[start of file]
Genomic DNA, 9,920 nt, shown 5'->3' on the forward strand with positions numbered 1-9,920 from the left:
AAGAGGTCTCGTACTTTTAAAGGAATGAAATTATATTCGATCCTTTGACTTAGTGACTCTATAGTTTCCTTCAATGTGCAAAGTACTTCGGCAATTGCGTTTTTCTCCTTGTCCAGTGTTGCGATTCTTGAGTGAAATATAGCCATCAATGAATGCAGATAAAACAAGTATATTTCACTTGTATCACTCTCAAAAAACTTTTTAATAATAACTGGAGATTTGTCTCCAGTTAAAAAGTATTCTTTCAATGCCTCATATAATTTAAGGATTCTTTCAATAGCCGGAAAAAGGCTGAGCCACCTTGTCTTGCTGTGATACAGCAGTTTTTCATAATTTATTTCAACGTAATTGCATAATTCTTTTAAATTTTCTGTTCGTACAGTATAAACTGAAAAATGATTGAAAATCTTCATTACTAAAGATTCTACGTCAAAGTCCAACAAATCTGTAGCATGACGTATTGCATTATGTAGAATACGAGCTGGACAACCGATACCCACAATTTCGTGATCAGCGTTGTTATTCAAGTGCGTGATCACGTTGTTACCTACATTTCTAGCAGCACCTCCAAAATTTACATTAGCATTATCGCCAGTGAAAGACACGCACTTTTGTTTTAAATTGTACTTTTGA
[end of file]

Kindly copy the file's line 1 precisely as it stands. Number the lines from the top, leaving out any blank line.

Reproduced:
Genomic DNA, 9,920 nt, shown 5'->3' on the forward strand with positions numbered 1-9,920 from the left: